↵9 Concerning emigration, Metchnikoff stated: “I need not insist at length on the fact that the migration of leucocytes through the vascular wall is due to their own active movements. In spite of all Cohnheim's endeavours, in spite of the general desire to refer all vital phenomena to mechanical causes, the view that the migration is effected by the amoeboid power of the leucocytes has now found almost unanimous acceptance” (quoted in Movat HZ. The role of endothelium in leukocytes emigration: the views of Cohnheim, Metchnikoff and their contemporaries. Pathol Immunopathol Res 8: 35–41, 1989).
↵10 In 1935, Clark and Clark described five phases of inflammation (mild sticking of leukocytes to endothelium, prolonged leukocyte sticking, emigration of leukocytes, localized bulging and hemorrhages, and disintegration of endothelium), and concluded: “Metchnikoff (1893) claimed that the whole process [of diapedesis] was attributable solely to the activity of leukocytes in response to chemoattraction from without. … [Our observations in living tadpoles and rabbit ears] demonstrated that a change in the endothelium is an essential preliminary to the sticking of leukocytes” (Ref. 6, p. 428).
↵11 Lister, who is best known for his discovery of antiseptic treatment of wounds, wrote a seminal paper entitled “On Early Stages of Inflammation” in 1859 (23), in which he described many of the changes associated with inflammation of the vascular wall.
↵12 In his original paper, a mere 8 lines in length, von Recklinghausen did not describe specifically the endothelium. The following is an English translation of the paper, entitled “A method to differ between microscopical cavernous (empty) and solid structures” (39): “If you put fresh or even better dried animally pieces (tissue) into a light solution of argentum nitricum (so-called hellstone-solution), put them into a low-concentrated solution of sodium chloride and expose to the impact of light, you get a dispersed, tight, black silver precipitation in those areas (of the tissue), that contain essentially watery solutions, whereas solid areas (of the tissue) (intercellular substances) only show more scattered grains or diffuse stain or even stay unaltered. Currently I have to reserve further continuation and more detailed determination for myself.”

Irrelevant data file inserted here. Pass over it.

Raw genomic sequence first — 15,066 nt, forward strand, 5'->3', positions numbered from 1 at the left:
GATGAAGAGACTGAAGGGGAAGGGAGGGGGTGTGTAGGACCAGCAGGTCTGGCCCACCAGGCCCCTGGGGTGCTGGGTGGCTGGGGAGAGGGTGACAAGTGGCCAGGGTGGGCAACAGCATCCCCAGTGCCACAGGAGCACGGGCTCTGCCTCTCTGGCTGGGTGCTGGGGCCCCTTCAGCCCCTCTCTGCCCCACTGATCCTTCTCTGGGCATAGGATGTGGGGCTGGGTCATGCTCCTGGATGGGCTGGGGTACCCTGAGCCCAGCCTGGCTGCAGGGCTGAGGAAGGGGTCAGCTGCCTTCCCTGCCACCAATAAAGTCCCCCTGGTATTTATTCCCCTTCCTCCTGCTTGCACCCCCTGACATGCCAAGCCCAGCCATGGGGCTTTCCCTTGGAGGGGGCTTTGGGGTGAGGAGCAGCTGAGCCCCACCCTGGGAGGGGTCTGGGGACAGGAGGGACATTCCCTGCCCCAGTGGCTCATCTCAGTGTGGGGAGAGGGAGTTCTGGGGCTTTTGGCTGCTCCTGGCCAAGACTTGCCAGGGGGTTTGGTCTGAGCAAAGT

↵13 In 1873, Rouget stated that these cells: “…are arranged in the direction of the tubes, and surrounded by a zone of protoplasm with branched elongations which embrace the capillaries in a number of places like so many loops” (quoted in Jones T. The structure and mode of innervation of capillary blood vessels. Am J Anat 58: 227–250, 1936, p. 229).
↵14 As recounted by Bensley and Vimtrup in 1928: “In the hyaloid membrane of the frog these cells were fairly regularly arranged, their protoplasmic processes running nearly circularly around the capillary. Rouget was not able to stain these cells; only their nuclei were tinged with carmine. … According to Rouget, these perivascular cells were to be found regularly on capillaries in various organs of the body, and he presumed that they were real plain muscle cells and acted as such” (Ref. 3, p. 38).
↵15 In referring to Harvey's inference regarding the large quantity of arterial blood, Hoffman (a Galenist) stated: “A few words, but weighty! But how will you prove it my dear Harvey? For you would seem to accuse Nature of stupidity in that she went so far astray in a work of almost prime importance as is the making and distributing of food. … You would seem to impose upon Nature the character of a most rude and idle artificer who destroys the work she has done and perfected so that, forsooth, she should not be at a loss for something to do, for, to make raw again the blood that has been perfected by all her agents and then again to concoct it, what is it other than this?” (quoted in Whitteridge G. William Harvey and the circulation of the blood. London: Macdonald; New York: American Elsevier, 1971, p. 162).